Copyright 2017 - Woods Designs, Foss Quay, Millbrook, Torpoint, Cornwall, PL10 1EN, UK
  • home built Flica 37

  • plywood Romany 34

  • lightweight 14ft Zeta mainhull

  • Strike 15 trimaran at speed

  • 28ft Skoota in British Columbia

  • 10ft 2 sheet ply Duo dinghy

  • 24ft Strider sailing fast

  • 36ft Mirage open deck catamaran

As a designer I say "buy everything new" but as a home boatbuilder myself I don't take any notice of that!

You can certainly use second hand spars on most designs, as aluminium doesn't really wear out, just check for corrosion under fittings and at the heel. Compression failures usually occur near the gooseneck, so check that area carefully. Our Pixie, Quattro 16, Strike 15 and 18, Romany, Gwahir, Strider, Wizard and Gypsy all had used spars.

On the smaller boats (under 25ft) you can use a beach cat mast, but it should be kept as a rotating, not fixed mast because of the profile shape. Most beach cats use the same mast sections, so although choice is limited, you should find something that fits one of my designs.

If you use a monohull mast it is best to have an untapered one because the bigger roach on the mainsail makes the masthead bend more. And you'll need a mast from a longer monohull as multihull rigs come under more loads. For example, the (8m) 26ft monohull I raced had the same mast section as used on a Strider - despite the fact that it was tapered and 40ft (12m) long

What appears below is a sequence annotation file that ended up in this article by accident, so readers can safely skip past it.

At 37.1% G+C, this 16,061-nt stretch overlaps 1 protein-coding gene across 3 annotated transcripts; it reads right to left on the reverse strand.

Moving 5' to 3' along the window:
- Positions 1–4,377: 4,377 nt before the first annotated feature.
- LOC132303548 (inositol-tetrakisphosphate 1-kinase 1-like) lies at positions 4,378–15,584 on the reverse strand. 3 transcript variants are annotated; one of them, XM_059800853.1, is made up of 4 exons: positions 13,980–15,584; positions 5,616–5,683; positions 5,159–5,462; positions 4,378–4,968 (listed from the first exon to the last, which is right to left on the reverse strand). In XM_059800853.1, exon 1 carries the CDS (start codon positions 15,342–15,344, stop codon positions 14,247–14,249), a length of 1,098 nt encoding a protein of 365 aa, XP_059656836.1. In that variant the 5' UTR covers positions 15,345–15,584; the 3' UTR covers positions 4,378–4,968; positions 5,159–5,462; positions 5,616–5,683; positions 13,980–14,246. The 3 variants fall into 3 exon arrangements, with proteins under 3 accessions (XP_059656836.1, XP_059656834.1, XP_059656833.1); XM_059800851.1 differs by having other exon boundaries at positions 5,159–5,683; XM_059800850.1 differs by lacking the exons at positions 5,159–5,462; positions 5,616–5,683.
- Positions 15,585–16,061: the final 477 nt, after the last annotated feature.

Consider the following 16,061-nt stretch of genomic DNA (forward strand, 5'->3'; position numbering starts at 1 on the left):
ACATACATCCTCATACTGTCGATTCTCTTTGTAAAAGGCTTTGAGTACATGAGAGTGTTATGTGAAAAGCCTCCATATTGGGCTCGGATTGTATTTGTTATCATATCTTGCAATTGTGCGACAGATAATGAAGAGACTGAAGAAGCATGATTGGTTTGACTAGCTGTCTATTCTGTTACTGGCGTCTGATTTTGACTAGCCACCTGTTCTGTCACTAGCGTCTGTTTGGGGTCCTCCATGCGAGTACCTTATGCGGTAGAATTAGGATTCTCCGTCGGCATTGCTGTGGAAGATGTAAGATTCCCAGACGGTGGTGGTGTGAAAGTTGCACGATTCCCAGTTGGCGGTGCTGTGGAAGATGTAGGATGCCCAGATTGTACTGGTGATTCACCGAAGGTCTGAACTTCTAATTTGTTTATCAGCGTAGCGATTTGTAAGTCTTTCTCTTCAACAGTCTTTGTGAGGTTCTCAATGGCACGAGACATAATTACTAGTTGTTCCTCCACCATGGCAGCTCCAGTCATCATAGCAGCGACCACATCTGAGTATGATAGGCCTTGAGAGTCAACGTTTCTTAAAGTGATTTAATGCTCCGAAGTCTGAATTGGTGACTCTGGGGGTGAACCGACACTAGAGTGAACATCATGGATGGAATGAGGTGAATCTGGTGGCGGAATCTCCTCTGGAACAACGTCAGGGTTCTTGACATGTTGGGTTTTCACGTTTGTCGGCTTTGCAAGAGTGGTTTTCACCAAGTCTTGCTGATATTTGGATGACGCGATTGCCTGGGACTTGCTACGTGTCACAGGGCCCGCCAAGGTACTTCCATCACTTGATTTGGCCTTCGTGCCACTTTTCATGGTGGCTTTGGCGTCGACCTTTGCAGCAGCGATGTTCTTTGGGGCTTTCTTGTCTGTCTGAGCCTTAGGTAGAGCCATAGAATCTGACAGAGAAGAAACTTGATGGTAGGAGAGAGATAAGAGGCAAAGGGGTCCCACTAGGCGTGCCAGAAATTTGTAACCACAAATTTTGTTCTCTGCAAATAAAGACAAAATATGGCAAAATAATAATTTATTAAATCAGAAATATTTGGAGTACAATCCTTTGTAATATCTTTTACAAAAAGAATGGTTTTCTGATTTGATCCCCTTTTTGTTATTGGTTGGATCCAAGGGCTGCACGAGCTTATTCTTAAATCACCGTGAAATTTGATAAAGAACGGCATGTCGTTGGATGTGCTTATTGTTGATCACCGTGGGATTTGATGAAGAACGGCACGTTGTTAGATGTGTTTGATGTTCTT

When choosing a used mast pay attention to the gooseneck height, the sail feeder and the forestay take off positions. You can usually modify their placement fairly easily, but it's best to have as few holes as possible.

You may well need a one off tabernacle/mast foot. Used booms are never a problem, but check the gooseneck matches the mast.

You should be able to find a genoa that will fit a catamaran. Most monohull mainsails are too full and have no roach, so aren't ideal for a multihull. A beach cat mainsail tends to have an 8ft foot length, which is a bit short for anything larger than a Strike18 or Acorn. It is never worth having a used sail professionally re-cut, just keep looking. But you can modify sails yourself on a domestic sewing machine up to about the 30ft size range.

You can use ex beach cat rudders on most of the trailable designs (we used old Tornado rudders on both our Quattro 16 and Wizard). You may need to modify the rudder stock and tiller to suit the extra freeboard and aft beam position.

Self tailing winches are so much easier to use than the non self tailers that the latter are usually very cheap to buy used. Like winches, deck hatches will fit on any boat so I have often bought them well in advance of starting to build.

Hunting around on ebay usually gets good bargains, I buy a lot of deck and electrical gear there and, although I have had a couple of problems, ebay or my credit card company have quickly sorted them out in my favour.

As always, if you see something that looks suitable ask me and I'll try to help